A fascinating aspect of The People of Sparks is how the residents of the city of Sparks utilize and manipulate the Emberites. When the people of Ember escaped the dying city, it was Torren, a resident of Sparks, who first encountered the refugees. When he sees the numbers of the Emberites Torren is appalled, “Four hundred! In [his] village, there were only 322. He swept his gaze out over this vast horde. They filled half the cabbage field and were still coming over the hill, like a swarm of ants” (DuPrau 10). The hateful comparison foreshadows the tensions between the people of Sparks and the people of Ember.
Furthermore, the people of Ember are out of their element, therefore, more susceptible to manipulation. Lina becomes homesick and realizes that “[i]n Ember, everything was familiar to her. Here everything was strange” (DuPrau 42). The Emberites are shown as very ignorant when it comes to many basic elements of the Earth. For instance, while touring the city of Sparks, Lina is blown away by the sight of pine trees, goats, and bread (DuPrau 26-30).
The three leaders of Sparks meet the night of the refugees’ arrival to work out a system that will allow the city to continue to function even after the inconvenience of doubling their population. They unanimously decide that “[t]hey work—they help in the fields, they help with building, they do whatever there is to do […] As far as I can see, they know nothing (DuPrau 45). This method is how the people of Sparks would leverage control.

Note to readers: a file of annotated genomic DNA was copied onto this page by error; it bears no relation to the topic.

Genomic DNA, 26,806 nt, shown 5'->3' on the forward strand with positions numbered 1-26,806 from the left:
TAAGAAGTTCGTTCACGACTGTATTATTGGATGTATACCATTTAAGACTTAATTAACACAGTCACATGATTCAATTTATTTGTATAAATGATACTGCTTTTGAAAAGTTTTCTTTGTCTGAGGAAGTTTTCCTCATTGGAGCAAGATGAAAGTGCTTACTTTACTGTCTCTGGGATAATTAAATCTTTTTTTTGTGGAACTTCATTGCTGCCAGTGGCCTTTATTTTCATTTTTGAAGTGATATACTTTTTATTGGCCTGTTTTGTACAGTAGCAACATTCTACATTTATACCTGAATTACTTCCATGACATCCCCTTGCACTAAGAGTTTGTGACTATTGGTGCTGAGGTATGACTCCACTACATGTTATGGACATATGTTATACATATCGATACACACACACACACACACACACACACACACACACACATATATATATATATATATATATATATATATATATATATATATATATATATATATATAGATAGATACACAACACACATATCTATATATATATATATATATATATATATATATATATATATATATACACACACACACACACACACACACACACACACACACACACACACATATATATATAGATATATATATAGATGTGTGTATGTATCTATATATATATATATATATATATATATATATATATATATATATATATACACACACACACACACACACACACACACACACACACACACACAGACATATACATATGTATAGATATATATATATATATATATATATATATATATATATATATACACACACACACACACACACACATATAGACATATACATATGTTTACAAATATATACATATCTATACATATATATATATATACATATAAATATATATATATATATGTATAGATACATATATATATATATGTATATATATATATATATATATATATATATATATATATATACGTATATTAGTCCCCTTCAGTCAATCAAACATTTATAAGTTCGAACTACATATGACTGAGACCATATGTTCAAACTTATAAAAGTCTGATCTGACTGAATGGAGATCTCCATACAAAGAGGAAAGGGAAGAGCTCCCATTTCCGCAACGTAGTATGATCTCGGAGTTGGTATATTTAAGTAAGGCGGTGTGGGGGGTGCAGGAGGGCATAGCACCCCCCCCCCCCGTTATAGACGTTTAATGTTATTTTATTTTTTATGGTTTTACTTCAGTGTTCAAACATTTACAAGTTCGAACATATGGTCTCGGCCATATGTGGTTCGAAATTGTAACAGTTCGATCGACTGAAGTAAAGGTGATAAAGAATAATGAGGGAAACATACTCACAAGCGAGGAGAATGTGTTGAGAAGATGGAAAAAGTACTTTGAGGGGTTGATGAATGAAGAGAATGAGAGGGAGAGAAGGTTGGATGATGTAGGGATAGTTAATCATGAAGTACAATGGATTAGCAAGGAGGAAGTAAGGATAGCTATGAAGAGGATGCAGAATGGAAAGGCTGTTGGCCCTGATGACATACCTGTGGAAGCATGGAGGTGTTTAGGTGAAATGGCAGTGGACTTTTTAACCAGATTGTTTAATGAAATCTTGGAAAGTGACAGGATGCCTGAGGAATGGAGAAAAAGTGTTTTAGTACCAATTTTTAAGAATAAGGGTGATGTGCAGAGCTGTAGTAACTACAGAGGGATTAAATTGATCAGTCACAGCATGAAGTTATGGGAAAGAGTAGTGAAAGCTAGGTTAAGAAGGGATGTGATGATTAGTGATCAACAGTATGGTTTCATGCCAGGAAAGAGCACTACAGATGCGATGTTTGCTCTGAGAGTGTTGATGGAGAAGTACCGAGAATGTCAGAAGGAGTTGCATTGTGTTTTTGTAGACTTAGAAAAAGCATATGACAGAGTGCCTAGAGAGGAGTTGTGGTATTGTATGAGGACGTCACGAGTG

The conflict comes to a climax when “[i]nstead of getting easier as the days went on, work for the people of Ember got harder. It wasn’t just the work—it was the heat they had to work in” (DuPrau 104). The Emberites lived off of “…nothing but scraps to eat” and become hostile towards the people hosting them (DuPrau 110).
This conflict demonstrates a similar theme in many dystopias: the battle for control and power. The people of Sparks hold all of the supplies, rations, and necessities that the people of Ember need to survive and therefore there is building tension between the two populations as they try to cohabitate. The people of Sparks utilize their control to make the people of Ember work long and hours to survive. This idea creates the basis for a dystopian society.
DuPrau, Jeanne. The People of Sparks. A Yearling Book, 2016. Print.
One of the most impactful and ever-present pieces of propaganda used during The Hunger Games is the Treaty of Treason video that is shown during the reaping (in this post, I’ll be referring to the version from the movie and the visuals that are portrayed along with it):